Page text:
The CSS Anthology298
How do I decide when to use a class and
when to use an ID?
At first glance, classes and IDs seem to be used in much the same way: you can assign
CSS properties to both classes and IDs, and apply them to change the way (X)HTML
elements look. But, in which circumstances are classes best applied? And what
about IDs?
Solution
The most important rule, where classes and IDs are concerned, is that an ID must
be only used once in a document, as it uniquely identifies the element to which it
is applied. Once you have assigned an ID to an element, you cannot use that ID
again within that document.
Classes, on the other hand, may be used as many times as you like within the same
document. Therefore, if you have on a page a feature that you wish to repeat, a class
is the ideal choice.
You can apply both a class and an ID to any given element. For example, you might
apply a class to all text input fields on a page; if you want to be able to address those
fields using JavaScript, each field will need a separate ID, too. However, no styles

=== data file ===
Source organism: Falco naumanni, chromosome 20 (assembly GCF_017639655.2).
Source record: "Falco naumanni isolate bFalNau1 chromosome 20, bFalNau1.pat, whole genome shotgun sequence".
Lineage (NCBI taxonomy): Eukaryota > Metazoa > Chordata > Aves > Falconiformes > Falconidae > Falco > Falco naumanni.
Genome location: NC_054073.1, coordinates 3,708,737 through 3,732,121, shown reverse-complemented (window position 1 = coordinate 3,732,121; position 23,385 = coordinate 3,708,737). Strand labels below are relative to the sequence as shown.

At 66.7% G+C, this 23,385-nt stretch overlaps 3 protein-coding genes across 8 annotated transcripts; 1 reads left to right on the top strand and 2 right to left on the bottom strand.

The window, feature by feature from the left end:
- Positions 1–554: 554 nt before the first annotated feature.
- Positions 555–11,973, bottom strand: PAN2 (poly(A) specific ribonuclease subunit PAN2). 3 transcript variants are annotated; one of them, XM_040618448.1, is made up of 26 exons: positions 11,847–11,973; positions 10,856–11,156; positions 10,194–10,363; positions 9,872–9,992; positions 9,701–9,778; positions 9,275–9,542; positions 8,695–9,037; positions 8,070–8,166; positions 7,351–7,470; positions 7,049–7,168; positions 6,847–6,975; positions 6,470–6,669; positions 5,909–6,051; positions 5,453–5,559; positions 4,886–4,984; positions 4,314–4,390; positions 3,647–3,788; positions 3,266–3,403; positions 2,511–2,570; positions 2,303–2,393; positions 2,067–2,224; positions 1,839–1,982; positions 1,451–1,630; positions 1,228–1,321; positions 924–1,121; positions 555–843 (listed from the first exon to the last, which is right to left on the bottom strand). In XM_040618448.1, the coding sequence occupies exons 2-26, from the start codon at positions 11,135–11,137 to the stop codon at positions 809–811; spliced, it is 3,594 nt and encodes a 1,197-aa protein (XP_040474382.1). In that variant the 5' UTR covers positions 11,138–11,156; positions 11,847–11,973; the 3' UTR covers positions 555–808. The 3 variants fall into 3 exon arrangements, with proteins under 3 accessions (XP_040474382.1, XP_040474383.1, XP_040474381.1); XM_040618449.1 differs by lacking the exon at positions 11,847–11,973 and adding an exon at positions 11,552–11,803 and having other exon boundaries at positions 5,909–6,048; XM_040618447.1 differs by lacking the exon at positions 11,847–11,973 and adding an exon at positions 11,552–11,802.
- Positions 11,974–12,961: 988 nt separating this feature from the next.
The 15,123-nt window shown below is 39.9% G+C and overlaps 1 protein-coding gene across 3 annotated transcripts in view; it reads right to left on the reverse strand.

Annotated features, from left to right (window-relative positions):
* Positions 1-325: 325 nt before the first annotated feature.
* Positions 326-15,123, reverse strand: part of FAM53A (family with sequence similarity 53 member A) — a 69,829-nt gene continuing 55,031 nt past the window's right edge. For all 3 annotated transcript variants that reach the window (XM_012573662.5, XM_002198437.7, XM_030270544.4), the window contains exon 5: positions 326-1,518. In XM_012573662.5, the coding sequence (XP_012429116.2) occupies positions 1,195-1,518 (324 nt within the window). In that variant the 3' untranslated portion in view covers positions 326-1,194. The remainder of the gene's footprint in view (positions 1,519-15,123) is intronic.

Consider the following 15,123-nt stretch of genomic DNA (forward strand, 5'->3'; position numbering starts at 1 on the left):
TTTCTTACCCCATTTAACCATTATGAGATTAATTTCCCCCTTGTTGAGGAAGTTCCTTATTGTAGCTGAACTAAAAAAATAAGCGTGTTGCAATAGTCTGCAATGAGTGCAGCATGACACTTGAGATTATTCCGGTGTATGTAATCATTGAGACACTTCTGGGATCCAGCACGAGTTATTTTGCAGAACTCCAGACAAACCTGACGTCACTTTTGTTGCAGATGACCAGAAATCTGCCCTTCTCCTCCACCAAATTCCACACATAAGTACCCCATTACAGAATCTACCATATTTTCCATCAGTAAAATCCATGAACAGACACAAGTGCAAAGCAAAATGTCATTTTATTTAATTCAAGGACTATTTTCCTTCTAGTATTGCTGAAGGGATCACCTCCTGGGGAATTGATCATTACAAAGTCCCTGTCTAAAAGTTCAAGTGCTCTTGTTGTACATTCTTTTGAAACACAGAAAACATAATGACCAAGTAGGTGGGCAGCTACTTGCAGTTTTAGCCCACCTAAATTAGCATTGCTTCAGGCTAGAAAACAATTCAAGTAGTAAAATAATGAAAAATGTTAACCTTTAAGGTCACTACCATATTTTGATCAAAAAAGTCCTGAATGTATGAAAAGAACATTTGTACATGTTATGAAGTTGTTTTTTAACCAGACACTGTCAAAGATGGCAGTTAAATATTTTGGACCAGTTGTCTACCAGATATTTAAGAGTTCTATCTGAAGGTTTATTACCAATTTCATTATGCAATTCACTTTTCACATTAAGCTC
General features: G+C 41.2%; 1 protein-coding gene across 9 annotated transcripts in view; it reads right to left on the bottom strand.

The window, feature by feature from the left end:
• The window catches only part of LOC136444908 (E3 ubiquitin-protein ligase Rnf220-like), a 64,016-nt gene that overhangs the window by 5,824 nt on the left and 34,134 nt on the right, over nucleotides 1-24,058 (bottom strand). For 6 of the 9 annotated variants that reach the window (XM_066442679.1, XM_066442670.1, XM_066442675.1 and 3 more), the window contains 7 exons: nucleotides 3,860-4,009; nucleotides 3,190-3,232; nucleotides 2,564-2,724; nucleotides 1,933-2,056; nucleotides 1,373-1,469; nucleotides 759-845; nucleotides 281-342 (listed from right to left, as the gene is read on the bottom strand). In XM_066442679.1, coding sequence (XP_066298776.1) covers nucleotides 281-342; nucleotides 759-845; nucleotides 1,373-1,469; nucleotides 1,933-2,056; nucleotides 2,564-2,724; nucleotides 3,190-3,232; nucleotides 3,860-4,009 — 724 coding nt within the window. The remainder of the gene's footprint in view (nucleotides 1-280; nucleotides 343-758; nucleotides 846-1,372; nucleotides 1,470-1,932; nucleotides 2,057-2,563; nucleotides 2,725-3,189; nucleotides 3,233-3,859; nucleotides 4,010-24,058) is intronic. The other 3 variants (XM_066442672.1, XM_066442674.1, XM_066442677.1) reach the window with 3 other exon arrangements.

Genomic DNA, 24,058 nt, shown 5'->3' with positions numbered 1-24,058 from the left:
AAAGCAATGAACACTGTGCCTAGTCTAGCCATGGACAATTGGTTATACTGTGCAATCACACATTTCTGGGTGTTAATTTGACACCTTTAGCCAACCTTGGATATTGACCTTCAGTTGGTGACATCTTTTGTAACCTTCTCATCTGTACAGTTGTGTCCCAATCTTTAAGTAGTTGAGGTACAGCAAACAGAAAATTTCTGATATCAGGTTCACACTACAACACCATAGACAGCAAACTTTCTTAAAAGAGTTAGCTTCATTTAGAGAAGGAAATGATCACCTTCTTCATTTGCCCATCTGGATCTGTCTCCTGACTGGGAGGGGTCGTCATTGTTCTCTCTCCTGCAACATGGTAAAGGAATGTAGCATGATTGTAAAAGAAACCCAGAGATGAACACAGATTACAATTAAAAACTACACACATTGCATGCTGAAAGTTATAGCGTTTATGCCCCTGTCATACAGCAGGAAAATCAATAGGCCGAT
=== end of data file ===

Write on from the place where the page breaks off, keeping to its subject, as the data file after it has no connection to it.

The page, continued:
need be assigned to that ID.
I tend to use IDs for the main, structural, positioned elements of the page, so I often
end up with IDs such as header, content, nav, and footer. Heres an example:
<!DOCTYPE html PUBLIC "-//W3C//DTD XHTML 1.0 Strict//EN"
"http://www.w3.org/TR/xhtml1/DTD/xhtml1-strict.dtd">
<html xmlns="http://www.w3.org/1999/xhtml" lang="en-US">
<head>
<title>Absolute positioning</title>
<meta http-equiv="content-type"
content="text/html; charset=utf-8" />
<link rel="stylesheet" type="text/css" href="position2.css" />
</head>
<body>
<div id="header">
</div>

Get The CSS Anthology, Second Edition now with O’Reilly online learning.

O’Reilly members experience live online training, plus books, videos, and digital content from 200+ publishers.